A family at Sogi who have been told by Prime Minister Tuilaepa Sa’ilele Malielegaoi’s government to relocate is not leaving without a fight.
In fact the Tokuma family has engaged the services of a lawyer to challenge the government’s decision to relocate them.
This was confirmed by family elder, Nanai Liu Tokuma, 76, during an interview with the Sunday Samoan yesterday.
The family’s lawyer is Pa’u Tafaogalupe Mulitalo.
“We have been left with no other option,” Nanai said. “We’ve tried everything so that we can keep our land but now we have nowhere to turn to for help so we have decided to take this matter to Court.”
Asked if they are seeking money and compensation as part of their lawsuit, Nanai said no.
“This is not about money and it will never be about money,” he said.
“We’re not looking for any compensation or anything; we just want our freedom to remain on this land. This land was offered to us by the late Mata’afa Mulinuu when the government at the time mistakenly charged my father with the death penalty. Luckily he escaped the charge.”
He added that the Court challenge is about fighting for their inheritance.
“We don’t want any money. We just want the government to give us that freedom to live and die on this land."
“I’ve already given my statement to the lawyer; it’s all in his hands now.”
Asked for a comment, lawyer Pa’u said he believes the Tokuma family has a legitimate claim.
“The Tokuma family has been living in Sogi for more than a hundred years.”
Pau made reference to an incident involving the government many years ago.
“One of those problems was when Nana’i’s father, Tokuma Torurae, was mistakenly charged by the government and when he was about to serve his death penalty, someone testified that Tokuma didn’t kill the businessman."
“Then the late Mata’afa offered the land for Torurae and his family because the government couldn’t afford to pay what they owed him."
“At this stage, we’re looking at imprisonment, unlawful detention and the death penalty that nearly took the old man’s life."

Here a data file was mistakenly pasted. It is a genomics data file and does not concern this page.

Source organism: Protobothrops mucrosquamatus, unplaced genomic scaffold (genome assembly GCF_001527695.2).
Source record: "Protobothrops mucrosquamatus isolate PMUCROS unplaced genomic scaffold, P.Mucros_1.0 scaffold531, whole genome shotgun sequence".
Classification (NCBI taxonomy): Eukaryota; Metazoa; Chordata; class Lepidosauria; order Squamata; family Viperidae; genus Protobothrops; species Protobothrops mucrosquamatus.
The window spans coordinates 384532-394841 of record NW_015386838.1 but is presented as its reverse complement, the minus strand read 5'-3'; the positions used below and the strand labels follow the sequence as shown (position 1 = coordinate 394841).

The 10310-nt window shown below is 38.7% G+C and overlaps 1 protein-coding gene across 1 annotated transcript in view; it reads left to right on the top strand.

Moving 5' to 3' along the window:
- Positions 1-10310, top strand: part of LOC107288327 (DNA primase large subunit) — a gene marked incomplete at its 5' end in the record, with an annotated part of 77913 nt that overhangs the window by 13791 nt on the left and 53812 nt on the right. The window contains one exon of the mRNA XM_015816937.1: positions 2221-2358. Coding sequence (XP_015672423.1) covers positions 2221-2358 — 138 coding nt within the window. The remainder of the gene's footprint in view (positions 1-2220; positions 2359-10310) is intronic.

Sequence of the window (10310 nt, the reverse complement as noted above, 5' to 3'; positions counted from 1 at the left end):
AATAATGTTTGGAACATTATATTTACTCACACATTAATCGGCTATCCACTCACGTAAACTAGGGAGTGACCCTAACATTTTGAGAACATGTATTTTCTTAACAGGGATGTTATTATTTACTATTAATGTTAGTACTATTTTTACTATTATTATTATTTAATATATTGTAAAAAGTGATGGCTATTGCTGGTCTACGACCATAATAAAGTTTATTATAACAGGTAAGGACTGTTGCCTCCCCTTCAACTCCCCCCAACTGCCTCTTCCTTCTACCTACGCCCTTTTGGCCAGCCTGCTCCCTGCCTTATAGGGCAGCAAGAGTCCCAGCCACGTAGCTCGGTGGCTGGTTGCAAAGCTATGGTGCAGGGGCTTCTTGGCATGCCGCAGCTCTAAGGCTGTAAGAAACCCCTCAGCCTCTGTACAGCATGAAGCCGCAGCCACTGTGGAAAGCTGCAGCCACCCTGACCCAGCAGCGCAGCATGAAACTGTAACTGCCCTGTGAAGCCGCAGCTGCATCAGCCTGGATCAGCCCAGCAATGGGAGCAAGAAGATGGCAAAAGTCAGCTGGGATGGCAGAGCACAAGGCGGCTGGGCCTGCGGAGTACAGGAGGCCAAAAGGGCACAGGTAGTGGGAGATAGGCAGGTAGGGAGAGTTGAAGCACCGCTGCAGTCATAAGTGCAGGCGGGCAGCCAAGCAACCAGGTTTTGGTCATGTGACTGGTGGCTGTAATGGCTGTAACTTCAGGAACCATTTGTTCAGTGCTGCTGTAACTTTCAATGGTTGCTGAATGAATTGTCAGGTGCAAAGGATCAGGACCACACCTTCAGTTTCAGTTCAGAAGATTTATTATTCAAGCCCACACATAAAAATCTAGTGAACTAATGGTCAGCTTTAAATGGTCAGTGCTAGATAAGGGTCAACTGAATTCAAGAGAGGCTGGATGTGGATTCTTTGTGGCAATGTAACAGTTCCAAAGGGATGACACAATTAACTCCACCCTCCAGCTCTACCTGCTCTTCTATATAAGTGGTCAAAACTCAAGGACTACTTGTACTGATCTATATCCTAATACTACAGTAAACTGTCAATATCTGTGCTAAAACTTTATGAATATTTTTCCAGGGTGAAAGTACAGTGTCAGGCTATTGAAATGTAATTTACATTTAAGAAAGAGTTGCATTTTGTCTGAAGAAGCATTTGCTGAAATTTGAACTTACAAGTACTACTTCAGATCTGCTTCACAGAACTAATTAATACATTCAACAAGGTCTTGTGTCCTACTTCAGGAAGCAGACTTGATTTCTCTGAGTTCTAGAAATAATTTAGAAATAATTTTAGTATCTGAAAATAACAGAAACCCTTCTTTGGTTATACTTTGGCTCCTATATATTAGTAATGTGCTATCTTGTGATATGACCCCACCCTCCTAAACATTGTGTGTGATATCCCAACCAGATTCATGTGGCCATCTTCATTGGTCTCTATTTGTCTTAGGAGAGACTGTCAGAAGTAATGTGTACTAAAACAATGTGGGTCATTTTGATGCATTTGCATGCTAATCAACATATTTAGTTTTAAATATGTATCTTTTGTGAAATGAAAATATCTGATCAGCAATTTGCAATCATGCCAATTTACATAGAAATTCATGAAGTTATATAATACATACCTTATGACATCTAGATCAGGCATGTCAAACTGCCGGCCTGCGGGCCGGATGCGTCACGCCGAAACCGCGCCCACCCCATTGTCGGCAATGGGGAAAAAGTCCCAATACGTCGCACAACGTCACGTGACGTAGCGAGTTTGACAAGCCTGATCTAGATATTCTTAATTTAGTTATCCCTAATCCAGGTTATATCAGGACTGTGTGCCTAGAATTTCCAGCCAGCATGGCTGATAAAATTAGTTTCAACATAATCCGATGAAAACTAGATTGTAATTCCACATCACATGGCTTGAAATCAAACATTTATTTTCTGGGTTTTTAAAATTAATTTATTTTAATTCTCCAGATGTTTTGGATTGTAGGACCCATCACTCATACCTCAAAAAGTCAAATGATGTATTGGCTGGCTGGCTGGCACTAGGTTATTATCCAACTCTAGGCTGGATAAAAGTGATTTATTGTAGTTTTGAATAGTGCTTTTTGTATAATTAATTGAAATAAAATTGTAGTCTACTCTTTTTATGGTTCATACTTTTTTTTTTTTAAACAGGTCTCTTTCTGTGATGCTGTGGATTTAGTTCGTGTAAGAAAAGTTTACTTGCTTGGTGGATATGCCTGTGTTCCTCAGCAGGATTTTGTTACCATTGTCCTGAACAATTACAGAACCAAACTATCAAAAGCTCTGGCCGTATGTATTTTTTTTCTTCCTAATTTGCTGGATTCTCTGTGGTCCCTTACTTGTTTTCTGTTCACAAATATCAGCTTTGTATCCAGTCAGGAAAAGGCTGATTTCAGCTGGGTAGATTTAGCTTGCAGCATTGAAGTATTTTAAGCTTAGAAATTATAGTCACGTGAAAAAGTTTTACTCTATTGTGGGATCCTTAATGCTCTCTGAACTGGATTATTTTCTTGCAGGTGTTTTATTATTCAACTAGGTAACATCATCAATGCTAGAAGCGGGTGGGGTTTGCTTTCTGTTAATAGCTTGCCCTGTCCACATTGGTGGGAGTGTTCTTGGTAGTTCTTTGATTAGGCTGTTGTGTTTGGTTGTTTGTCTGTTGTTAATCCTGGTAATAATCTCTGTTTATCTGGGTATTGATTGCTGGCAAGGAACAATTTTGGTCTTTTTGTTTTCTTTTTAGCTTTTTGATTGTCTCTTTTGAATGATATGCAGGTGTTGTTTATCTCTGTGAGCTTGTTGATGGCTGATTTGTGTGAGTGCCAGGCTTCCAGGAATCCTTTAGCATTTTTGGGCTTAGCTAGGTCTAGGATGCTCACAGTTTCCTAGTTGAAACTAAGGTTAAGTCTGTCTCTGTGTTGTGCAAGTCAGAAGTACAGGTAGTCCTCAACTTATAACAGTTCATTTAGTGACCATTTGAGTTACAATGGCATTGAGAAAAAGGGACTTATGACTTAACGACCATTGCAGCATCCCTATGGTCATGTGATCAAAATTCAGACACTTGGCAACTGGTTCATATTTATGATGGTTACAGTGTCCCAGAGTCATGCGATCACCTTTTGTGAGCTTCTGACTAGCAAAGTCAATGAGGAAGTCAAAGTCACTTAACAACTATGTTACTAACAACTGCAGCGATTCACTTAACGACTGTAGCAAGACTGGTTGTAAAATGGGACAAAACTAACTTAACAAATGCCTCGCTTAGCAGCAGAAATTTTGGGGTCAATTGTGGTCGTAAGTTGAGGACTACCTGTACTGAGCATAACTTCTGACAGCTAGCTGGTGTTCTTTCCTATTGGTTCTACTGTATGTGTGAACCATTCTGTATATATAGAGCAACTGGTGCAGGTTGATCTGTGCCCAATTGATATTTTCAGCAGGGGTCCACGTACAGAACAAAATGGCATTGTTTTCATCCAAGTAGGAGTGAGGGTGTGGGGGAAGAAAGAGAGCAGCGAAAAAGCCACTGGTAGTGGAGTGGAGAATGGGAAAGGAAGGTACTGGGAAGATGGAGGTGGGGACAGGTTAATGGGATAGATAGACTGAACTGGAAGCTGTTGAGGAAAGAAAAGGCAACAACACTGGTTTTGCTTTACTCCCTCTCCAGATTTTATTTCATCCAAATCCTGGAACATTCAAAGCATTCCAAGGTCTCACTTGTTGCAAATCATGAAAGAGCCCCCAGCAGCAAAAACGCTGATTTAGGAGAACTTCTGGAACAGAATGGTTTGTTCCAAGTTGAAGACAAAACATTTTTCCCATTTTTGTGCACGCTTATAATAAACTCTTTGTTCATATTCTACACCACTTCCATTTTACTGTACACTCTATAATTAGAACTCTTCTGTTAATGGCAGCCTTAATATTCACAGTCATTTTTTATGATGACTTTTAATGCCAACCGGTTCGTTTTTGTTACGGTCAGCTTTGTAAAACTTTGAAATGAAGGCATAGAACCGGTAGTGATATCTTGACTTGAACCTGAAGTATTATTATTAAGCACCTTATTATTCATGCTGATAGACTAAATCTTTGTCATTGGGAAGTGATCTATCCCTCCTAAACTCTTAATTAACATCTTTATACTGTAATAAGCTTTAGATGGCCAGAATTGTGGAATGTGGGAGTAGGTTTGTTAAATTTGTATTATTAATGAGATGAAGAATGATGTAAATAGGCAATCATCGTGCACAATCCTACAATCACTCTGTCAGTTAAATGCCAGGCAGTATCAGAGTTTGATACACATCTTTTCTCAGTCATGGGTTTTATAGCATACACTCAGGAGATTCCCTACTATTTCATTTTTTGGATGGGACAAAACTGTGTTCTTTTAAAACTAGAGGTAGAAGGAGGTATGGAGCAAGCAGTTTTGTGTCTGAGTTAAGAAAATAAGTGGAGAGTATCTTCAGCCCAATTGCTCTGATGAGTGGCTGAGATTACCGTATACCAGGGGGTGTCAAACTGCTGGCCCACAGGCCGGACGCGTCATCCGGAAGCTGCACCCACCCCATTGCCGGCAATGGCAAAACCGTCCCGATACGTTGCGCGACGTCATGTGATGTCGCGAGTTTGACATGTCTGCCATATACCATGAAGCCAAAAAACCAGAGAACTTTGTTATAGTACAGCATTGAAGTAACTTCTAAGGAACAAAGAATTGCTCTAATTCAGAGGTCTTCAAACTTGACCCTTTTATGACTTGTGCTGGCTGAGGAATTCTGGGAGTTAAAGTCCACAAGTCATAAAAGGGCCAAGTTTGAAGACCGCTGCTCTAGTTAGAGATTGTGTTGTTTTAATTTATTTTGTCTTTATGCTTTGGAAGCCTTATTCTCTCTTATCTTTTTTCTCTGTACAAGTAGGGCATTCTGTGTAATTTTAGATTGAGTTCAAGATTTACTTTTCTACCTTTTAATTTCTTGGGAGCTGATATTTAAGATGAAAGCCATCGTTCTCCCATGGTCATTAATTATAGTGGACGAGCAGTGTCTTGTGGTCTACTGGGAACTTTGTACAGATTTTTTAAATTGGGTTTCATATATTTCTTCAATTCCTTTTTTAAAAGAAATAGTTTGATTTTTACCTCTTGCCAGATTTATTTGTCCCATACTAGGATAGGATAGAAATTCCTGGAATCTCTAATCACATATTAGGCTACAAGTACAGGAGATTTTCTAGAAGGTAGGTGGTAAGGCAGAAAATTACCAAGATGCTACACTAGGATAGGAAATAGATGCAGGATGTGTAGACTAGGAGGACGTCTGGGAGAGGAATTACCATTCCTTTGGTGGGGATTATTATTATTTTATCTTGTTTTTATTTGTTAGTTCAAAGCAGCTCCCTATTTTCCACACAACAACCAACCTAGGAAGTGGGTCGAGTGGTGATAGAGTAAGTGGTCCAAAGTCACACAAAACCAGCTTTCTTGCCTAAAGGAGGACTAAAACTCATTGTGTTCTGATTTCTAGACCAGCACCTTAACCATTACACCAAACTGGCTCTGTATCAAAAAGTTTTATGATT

“This matter shouldn't be taken lightly especially when Mata’afa told Tokuma ‘go live on the land with your children’.”
Pa’u said the family’s Court claim is seeking three orders. They are:
• An order from the court to restrain the government from asking the family to pay for any surveying and evaluation works on the land.
• An order to stop the government from relocating the family
• A decision by the government to allow these people to own the land
Pa’u said the family strongly believes in their case.
“It’s not that they didn’t have any written evidence to prove their right to the land,” Pa’u said. “They have lived on this land for more than a hundred years now; that in its self says it all. This case isn’t going to be an easy one. I will be doing this case for free and we’re working on it now.”
Earlier this year, Nanai, rejected a warning from Prime Minister Tuilaepa for them to move.
“We’re not going anywhere,” he said. “Thank you Prime Minister Tuilaepa for your warning that we now have to leave. But let me tell you something, you know nothing about this piece of land. So leave us alone.”
At the time, Tuilaepa said a 30-day eviction notice given to the Sogi residents has expired and there will be no more chances.
“For your information, this land was given to our father, the late Tokuma Torurae by the late Mata’afa - the first Prime Minister of this country,” Nanai said. “With his words to my father – ‘Go live on the land with your children; the government can’t afford to pay what we owe your father, now the land is yours forever.”
Asked to elaborate, Nanai said his father had been mistakenly charged for the death of another businessman.
“He was sentenced to death,” he said. “I remembered vividly when our father said goodbye to us with his hands already handcuffed, ready to be executed. His hands were already tied, with a rope on his neck and cloth that covered his face.
“While walking towards where he would be hung, two Chinese men ran and told the Police that they were the ones who killed the businessman. My father’s life was spared.
“My father walked out free while fighting back tears right in front of us and our mother… that’s why we were offered this land where we’re living now.”
“I know the government has all the power in running the government. I don’t care still, we have all the right to fight for this land.”
It was not possible to get a comment from Prime Minister Tuilaepa or the Samoa Land Corporation yesterday.
But the decision by the government to relocate residents of Sogi was initially announced in 2011.
The government then offered families a quarter acre of land at Falelauniu which they will ‘lease to own’ at just over $30,000 and $3,000 cash to relocate. Many families at Sogi have taken up the offer. But many others have refused.